Rifle plans to improve city park with grant
RIFLE – After nearly two years on the shelf, the city’s Centennial Park improvement project has been dusted off and is back on the table with the hopes of receiving funding from two state agencies.City staff were optimistic after a meeting with Department of Local Affairs (DOLA) Thursday morning in obtaining some funding for the nearly $5 million project.”We presented it to the DOLA board and they seemed positive about the project,” said Recreation Director Aleks Briedis.However, the $500,000 from DOLA is contingent upon the city receiving a $750,000 “Legacy Grant” from Great Outdoors Colorado.GOCO makes the grant available every four or five years if there is extra cash from the lottery fund, and uses it to fund large-scale projects.City staff and officials made a presentation to GOCO earlier this year, pitching for the legacy grant, and were recently contacted.”We found out a month ago that they liked our concept and wanted us to do a full application,” Briedis said. “They have put us in the category of ‘regional outdoor recreation facility’ with a maximum grant amount of $750,000.”Along with grant money received, the city also plans to continue to do fundraising for the remainder of the money and hopes to receive private donations from citizens. The city plans to kick in $2 million from the parks and recreation fund.”We’ll do it in phases, but the grant requires us to have it completed within three years,” Briedis said.The first $1 million would be used to move dirt around the park, which joins Fifth Street and Park Avenue and was named in honor of Rifle’s 100th birthday year of incorporation in 2005.”We’ll also be stabilizing the banks and doing flood control,” Briedis said. “We’ll put historic components along the (Rifle Creek) trail marking from 1905 to 2005.”Environmental work will also be done, including a riparian area with a boardwalk going through it, multiple playgrounds, a water play area and picnic shelters.”One of the biggest things will be a big, wide open bowl for events, such as the farmer’s market,” Briedis said. “It’s a lot of passive recreation – no athletic fields. And it should provide a huge economic development boost to the city and attract people to come to the park and shop downtown.”The city should receive an answer on whether it will receive the GOCO grant by early December. The funds from DOLA would follow. If received, construction could begin in 2008.”I’m feeling very optimistic right now,” Briedis said.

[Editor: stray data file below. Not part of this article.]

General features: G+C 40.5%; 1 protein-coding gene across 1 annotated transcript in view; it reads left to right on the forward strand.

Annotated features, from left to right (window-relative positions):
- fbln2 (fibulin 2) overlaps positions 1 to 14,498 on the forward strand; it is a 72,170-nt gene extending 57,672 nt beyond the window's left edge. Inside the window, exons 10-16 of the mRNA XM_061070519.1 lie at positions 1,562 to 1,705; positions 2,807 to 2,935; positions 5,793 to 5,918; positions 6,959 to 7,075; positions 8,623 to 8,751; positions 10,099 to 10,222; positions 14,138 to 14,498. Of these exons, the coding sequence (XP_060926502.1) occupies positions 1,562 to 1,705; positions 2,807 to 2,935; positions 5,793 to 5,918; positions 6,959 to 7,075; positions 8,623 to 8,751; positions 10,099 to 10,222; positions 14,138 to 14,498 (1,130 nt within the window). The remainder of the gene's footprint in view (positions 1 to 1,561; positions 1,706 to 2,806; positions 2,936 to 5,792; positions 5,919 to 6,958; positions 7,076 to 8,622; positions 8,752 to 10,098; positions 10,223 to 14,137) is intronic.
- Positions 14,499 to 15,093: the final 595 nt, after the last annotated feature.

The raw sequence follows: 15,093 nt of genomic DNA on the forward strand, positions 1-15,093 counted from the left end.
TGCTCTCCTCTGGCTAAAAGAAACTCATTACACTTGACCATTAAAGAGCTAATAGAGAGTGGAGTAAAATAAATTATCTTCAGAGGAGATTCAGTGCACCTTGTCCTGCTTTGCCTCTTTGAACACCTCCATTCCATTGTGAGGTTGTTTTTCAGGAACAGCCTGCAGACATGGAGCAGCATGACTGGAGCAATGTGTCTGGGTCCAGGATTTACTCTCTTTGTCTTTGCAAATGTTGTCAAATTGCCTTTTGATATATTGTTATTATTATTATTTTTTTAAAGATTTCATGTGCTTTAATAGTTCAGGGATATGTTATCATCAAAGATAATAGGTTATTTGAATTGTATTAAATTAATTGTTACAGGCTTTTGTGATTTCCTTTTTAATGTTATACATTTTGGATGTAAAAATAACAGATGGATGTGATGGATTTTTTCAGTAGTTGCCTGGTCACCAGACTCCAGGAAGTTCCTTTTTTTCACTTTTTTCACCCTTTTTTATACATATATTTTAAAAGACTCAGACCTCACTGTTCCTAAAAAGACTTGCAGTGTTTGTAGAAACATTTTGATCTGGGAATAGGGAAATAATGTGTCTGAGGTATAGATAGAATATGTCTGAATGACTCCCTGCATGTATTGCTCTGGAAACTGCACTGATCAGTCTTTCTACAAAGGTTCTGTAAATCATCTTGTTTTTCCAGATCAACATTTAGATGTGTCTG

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Images of mud and debris slides on Interstate 70 in Glenwood Canyon near Bair Ranch (MM129) taken on Wednesday, Aug 4.